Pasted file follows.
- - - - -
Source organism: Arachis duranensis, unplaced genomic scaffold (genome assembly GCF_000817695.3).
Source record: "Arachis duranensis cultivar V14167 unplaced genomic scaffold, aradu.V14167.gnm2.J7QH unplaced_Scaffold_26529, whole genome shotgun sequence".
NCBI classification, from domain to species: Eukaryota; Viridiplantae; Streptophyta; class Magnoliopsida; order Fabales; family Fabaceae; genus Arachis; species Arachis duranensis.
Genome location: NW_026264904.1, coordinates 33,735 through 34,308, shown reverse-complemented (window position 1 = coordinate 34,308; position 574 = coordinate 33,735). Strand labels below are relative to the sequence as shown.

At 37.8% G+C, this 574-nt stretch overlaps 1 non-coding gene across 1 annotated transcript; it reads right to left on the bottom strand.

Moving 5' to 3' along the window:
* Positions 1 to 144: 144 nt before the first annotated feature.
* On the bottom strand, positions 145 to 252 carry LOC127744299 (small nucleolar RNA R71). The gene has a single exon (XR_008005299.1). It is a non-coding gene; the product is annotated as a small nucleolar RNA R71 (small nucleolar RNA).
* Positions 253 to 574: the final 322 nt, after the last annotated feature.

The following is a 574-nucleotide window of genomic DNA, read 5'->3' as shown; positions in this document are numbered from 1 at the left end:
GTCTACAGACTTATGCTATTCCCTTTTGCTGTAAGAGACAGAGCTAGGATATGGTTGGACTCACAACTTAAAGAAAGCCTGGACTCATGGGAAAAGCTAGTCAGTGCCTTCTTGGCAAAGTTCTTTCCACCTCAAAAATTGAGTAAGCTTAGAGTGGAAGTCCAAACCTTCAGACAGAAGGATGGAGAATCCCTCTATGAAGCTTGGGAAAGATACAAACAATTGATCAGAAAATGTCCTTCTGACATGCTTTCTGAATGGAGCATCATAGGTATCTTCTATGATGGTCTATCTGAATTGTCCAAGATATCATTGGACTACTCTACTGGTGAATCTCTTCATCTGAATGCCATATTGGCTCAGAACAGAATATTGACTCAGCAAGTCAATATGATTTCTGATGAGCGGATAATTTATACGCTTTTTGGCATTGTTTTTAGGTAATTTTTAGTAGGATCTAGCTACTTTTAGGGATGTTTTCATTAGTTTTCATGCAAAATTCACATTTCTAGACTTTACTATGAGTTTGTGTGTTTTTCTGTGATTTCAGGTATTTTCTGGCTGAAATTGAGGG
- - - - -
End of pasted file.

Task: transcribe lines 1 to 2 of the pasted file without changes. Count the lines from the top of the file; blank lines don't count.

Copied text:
Source organism: Arachis duranensis, unplaced genomic scaffold (genome assembly GCF_000817695.3).
Source record: "Arachis duranensis cultivar V14167 unplaced genomic scaffold, aradu.V14167.gnm2.J7QH unplaced_Scaffold_26529, whole genome shotgun sequence".